Douglas Fairbanks (1883-1939)
In the 1920s, Douglas Fairbanks was the King of Hollywood. His daring stunts fascinated audiences. His clean-cut looks and good-naturedness gave him a glow on screen, and his talent for filmmaking and business would make him one of the greats in Hollywood history.
The rugged terrain of the Rocky Mountains was the backdrop for Fairbanks' early years. Born in 1883 in Denver, he was named Douglas Elton Thomas Ulman. When his hard-drinking father abandoned the family, he left five-year-old Douglas with a lifelong hatred for alcohol. His mother took a surname from a previous marriage for the family, and young Douglas became Douglas Fairbanks.
Fairbanks, like his contemporaries Mary Pickford and Charlie Chaplin, went to work in theater as a child when his family needed money. By age 11, he was performing on stage and he quickly became popular. He received acting offers which were so tempting he soon dropped out of school.
Fairbanks' passion for theater brought him to New York in 1900. still a teenager, with hopes of finding work on Broadway. His perseverance and talent led him to various roles, and in 1906 the acclaim he received for his role in Man of the Hour elevated him to star status. In 1907 he married Anna Beth Sully, the daughter of a prominent businessman, and two years later they had a son, Douglas Fairbanks, Jr.
Fairbanks worked briefly for his father-in-law, but when Triangle Film Corporation offered Fairbanks his first film role in 1914, he accepted. He went to work in Hollywood with the innovative filmmaker D.W. Griffith. The two found that they were not very compatible, but their early films together were tremendously successful.
In his first film, The Lamb (1915), Fairbanks played a resourceful, amiable hero, a role he would replicate in many of his films. The public loved confident, cheerful leading men -- and Fairbanks oozed optimism. Another of Fairbanks's strengths was his athleticism: he could do handsprings, swing from ropes, and even leap from rooftops. His acrobatics, done with a broad smile, were instant crowd pleasers.
Soon after his Hollywood debut, Fairbanks met his match in Mary Pickford. The two were immediately attracted to each other, but both were married, and Fairbanks had a son. Concerned that infidelity or divorce would ruin their careers, they tried to hide their feelings and then their romance.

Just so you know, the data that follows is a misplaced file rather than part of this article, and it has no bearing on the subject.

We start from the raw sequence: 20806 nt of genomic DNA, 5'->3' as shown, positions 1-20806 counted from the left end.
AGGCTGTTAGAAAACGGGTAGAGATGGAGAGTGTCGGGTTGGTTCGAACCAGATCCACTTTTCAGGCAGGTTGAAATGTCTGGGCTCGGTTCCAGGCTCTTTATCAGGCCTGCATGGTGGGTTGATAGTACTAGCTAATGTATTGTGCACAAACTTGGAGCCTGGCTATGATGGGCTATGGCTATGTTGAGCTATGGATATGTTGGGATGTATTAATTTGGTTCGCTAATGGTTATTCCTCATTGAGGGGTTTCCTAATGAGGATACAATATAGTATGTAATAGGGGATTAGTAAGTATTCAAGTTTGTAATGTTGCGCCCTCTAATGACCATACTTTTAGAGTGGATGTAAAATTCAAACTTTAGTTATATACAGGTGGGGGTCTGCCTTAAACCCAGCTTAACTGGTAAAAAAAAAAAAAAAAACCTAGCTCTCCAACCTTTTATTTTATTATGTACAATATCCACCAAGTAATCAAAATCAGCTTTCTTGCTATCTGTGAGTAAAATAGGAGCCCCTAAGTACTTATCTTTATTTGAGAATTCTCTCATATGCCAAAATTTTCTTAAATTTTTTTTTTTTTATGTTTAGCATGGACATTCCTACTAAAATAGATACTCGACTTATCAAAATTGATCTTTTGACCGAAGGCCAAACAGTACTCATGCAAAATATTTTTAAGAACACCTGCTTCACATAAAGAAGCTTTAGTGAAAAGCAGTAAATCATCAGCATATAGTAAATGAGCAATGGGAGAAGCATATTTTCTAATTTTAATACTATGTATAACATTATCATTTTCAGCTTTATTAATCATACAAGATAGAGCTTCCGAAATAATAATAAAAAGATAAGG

A Royal Marriage
In 1917 Pickford, Fairbanks, and Chaplin toured the country together, rallying support for World War I by selling Liberty Bonds. It was a wonderful excuse for the secret lovers to be together as they continued to agonize over their situation. Finally, in 1920, they quietly divorced their spouses and married each other. Their fans received the news of their marriage with elation. The couple was crowned King and Queen of Hollywood. Their castle was called "Pickfair," a sprawling estate high in Beverly Hills, a wedding gift from Fairbanks to his bride.
The Creation of United Artists
Fairbanks, along with three of the top names in Hollywood, founded United Artists in 1919. His partners, Pickford, Chaplin, and Griffith, determined that they could distribute their own films and eliminate their financial obligation to distributors. The venture was unprecedented in Hollywood and permanently altered the film business.
Swords and Swashbuckling
In 1920 Fairbanks made his first foray into a new genre -- adventure -- in The Mark of Zorro. In the years that followed, Fairbanks made some of his most popular films, with lavish sets, brilliant costumes, and Fairbanks's signature swashbuckling: The Three Musketeers (1921), Robin Hood (1922), The Thief of Bagdad (1924), The Black Pirate (1926), and The Gaucho (1927).
At the age of 44, Fairbanks recognized that his screen career was on a downward spiral. The shift to talking pictures had begun and audience tastes were changing. His son, Douglas Fairbanks, Jr., remembered that his father did not like "talkies," because he thought of his movie acting as a kind of ballet that could not be accomplished with early sound technology. Fairbanks focused his attention on the larger film industry. He and Pickford helped establish the Academy of Motion Pictures Arts and Sciences, and Fairbanks became its first president.
Retired and Divorced
Pickford, too, was coping with aging under the glare of public scrutiny. To boost their careers, the couple starred in a film together, The Taming of the Shrew, in 1929. The picture was a flop, and it reflected their disintegrating marriage. Hollywood's favorite couple retired from acting in 1933 and divorced in 1936, in large part because of Fairbanks' infidelity. Fairbanks soon married Lady Sylvia Ashley, his mistress, and the couple traveled the world together. In 1939 Fairbanks died of a heart attack at age 56.